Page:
Lumet made six films I greatly admired.  One was 12 Angry Men and the second was Serpico (1972).  I think this is Al Pacino's finest couple of hours as a New York undercover cop trying to stay alive after testifying about corruption.  It was surprising that Lumet didn't receive an Oscar nomination.  A third favorite was Murder on the Orient Express (1974), another unusual enterprise for Lumet.  What's to not like about a glamorous Agatha Christie whodunit with one of the most exciting international casts ever assembled... Albert Finney, Ingrid Bergman, Richard Widmark, Vanessa Redgrave, Jacqueline Bisset, Lauren Bacall, Tony Perkins, Connery and others?

The following year Lumet and Pacino teamed for the second and last time in Dog Day Afternoon.  Lumet would nab another Oscar nomination for the fact-based story of a couple of would-be robbers who attempt to holdup a Brooklyn bank so one of them can get the money for his boyfriend's sex-change operation.  I suspect many regard this as his best film; I've had friends and other movie cronies who've raved about it.  I liked it at the time but its frenetic pace exhausted me when I saw it years later. 

Network (1976) probably should have been on my 50 Favorite Films list.  It was a wonderfully edgy, exciting film trashing the television industry.  As adept as Lumet's directing is (another Oscar nomination), most of the acclaim goes to Paddy Chayesfsky's thunderous screenplay (the words give me goosebumps every time I see it).  Peter Finch, Faye Dunaway and Beatrice Straight all won Oscars with William Holden and Ned Beatty also nominated.  I've said it before and I'll say it again... the fact that this film lost out to Rocky as best picture royally pisses me off.  Hang your heads in shame, you dumbass Hollywood people.  (Thank you, I feel much bitter... oops, I mean better.)

Equus (1977) wasn't as successful as the play, The Wiz (1978) is surely the worst thing Lumet ever did, Just Tell Me What You Want (1980) suffered with Alan King and Ali McGraw as the leads and Prince of the City (1981) needed Al Pacino instead of Treat Williams.  I did like the mostly-clever Deathtrap (1982) about a playwright's efforts to steal credit for a student's play.  So engaging were the performances of Michael Caine, Christopher Reeve and Dyan Cannon that I overlooked the occasional preposterousness of the script.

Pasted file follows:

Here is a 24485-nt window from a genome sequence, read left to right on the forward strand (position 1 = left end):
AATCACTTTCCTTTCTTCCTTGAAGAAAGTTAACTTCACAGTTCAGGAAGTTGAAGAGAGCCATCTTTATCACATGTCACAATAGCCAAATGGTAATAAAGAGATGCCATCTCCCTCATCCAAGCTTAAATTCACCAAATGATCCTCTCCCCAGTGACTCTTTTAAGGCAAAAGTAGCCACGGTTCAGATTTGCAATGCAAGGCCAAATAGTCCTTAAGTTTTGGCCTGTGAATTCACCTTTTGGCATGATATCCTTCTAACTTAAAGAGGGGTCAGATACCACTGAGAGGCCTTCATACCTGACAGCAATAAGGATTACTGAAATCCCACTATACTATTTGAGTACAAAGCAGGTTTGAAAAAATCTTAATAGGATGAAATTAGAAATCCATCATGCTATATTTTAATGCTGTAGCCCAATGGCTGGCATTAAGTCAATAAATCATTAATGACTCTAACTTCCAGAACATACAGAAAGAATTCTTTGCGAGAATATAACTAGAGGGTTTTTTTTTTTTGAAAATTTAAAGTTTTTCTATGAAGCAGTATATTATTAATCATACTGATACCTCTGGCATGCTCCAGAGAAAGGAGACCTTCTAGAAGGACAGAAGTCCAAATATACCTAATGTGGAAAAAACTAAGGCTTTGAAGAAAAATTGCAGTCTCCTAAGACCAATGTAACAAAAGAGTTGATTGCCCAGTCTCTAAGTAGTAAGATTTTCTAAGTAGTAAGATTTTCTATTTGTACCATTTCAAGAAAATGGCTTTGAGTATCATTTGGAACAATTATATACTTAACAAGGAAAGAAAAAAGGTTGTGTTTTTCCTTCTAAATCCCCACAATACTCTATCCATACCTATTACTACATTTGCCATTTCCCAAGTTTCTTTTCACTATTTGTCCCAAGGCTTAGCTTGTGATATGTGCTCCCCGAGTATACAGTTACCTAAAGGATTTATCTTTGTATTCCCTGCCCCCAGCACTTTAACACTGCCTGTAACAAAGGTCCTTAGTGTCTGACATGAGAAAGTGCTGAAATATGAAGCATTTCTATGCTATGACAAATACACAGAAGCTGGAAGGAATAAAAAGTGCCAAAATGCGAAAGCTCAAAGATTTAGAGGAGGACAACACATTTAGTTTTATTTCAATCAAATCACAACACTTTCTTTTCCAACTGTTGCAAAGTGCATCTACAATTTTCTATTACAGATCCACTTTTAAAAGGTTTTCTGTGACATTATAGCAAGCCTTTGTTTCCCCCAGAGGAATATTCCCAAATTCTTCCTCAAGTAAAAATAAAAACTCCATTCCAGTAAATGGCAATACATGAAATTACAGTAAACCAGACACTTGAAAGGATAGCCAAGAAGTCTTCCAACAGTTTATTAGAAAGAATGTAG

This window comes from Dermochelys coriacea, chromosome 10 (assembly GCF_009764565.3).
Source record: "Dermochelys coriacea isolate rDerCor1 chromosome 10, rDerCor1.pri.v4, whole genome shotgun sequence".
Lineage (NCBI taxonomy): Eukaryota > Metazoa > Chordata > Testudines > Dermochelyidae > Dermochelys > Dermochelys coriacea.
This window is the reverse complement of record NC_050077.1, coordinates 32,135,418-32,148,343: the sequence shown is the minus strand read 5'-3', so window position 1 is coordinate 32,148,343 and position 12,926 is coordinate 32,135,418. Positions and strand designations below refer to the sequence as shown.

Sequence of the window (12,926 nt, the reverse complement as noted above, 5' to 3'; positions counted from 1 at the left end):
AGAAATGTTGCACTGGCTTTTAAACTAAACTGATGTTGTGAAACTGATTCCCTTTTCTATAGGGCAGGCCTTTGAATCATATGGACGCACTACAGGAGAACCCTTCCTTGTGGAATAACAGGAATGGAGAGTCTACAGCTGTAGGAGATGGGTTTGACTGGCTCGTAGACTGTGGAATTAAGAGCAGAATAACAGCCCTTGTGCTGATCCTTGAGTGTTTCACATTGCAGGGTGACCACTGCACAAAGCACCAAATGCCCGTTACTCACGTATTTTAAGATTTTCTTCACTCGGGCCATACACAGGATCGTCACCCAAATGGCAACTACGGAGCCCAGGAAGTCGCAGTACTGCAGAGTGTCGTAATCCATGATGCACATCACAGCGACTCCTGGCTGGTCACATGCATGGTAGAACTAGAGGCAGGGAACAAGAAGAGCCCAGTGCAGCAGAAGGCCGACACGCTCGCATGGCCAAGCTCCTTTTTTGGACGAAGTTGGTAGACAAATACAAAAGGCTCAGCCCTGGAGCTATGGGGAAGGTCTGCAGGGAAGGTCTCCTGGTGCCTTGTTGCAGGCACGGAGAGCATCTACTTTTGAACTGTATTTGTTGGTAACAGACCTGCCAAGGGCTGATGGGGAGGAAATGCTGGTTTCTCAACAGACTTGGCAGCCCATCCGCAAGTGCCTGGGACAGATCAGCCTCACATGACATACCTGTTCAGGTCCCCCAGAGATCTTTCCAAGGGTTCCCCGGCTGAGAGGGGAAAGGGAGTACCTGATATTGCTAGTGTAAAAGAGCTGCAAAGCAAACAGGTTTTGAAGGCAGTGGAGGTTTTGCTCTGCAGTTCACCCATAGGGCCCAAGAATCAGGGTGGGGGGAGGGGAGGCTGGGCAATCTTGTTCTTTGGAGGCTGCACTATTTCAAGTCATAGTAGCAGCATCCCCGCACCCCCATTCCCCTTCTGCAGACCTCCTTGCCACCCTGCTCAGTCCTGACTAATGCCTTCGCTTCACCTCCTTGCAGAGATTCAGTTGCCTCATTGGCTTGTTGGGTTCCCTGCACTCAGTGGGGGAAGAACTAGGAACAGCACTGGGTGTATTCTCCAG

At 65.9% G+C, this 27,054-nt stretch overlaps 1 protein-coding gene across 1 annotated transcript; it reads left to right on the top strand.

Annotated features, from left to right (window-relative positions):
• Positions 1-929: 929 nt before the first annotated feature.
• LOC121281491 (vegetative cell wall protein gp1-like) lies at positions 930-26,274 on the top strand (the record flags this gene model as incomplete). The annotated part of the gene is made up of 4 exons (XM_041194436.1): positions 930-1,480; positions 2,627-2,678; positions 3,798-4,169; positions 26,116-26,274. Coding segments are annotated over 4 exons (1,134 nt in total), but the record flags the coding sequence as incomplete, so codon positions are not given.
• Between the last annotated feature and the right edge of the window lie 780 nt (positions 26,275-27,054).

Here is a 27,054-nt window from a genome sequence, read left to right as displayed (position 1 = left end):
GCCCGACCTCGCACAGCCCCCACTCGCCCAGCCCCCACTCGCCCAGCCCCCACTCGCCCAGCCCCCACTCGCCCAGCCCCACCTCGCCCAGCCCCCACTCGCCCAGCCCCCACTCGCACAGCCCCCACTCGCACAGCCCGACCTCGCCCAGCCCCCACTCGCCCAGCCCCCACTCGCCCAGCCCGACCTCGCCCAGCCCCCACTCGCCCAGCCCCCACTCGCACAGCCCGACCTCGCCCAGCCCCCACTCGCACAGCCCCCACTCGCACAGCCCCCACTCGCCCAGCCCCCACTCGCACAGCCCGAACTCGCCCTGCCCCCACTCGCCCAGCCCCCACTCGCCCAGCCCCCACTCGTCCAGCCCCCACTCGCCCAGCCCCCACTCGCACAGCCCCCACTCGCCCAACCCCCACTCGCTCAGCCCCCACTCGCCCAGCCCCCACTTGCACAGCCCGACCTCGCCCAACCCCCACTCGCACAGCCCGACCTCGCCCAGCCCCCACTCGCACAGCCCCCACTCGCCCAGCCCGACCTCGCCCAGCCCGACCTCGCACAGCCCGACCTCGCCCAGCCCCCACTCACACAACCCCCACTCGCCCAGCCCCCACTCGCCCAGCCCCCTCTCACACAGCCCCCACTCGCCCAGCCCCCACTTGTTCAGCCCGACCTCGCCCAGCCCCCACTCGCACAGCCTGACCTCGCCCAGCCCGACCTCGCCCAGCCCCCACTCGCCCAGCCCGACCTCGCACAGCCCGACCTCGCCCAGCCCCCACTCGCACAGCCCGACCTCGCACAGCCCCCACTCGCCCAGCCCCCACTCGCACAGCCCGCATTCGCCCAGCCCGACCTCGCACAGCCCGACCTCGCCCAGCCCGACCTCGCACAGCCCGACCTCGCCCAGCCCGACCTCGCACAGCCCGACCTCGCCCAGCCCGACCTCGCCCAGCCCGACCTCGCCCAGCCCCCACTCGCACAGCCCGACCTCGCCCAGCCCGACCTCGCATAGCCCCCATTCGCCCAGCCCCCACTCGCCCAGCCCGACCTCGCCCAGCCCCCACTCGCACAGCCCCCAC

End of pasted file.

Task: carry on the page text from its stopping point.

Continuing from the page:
Also in 1982 came The Verdict, another of my favorite of the director's films and garnering him his final Oscar nomination.  Starring Paul Newman (in one of his most glowing performances of a storied career), Charlotte Rampling and James Mason, it concerns an alcoholic, washed-up attorney who recovers his standing when he takes on an unpopular case. 

Lumet would make 14 more films but the only one of any real merit was 1988s Running on Empty.  It concerned the difficulties facing a family on the run from the FBI for radical acts of the parents some years earlier.  Most affecting performances were delivered by Christine Lahti, Judd Hirsch and especially River Phoenix.

Lumet occasionally wrote screenplays and did some producing.  Though his directing output was somewhat erratic, he was nonetheless awfully good at his craft.  To think that I very much liked, admired and respected six of his films (12 Angry Men, Serpico, Murder on the Orient Express, Network, The Verdict and Running on Empty) is more than I can say for a number of directors.

While his four directing Oscar nominations didn't result in a win, he was honored with a special Oscar in 2005.

He was married four times.  The first was to actress Rita Gam, then socialite Gloria Vanderbilt, next to a daughter of singer Lena Horne and finally to a non-professional to whom he was married at the time of his passing.

Sidney Lumet died of lymphoma at age 86 in 2011 in his beloved Manhattan.  Manhattan owes Lumet a great deal, too, for the director brought the city to life on the big screen, made it thrum with electricity, a real, vibrant character in his films.  In one of numerous tributes after his death, he was referred to as the last of the great movie moralists in a career that guided many of the world's most respected actors through roles that connect with the conscience of multiple generations

A 50-Year Tribute


1 comment:

  1. Lumet was definitely an actors' director...he brought out the very best in Fonda, Pacino, Dunaway, Finch, Burton and so many other unforgettable actors.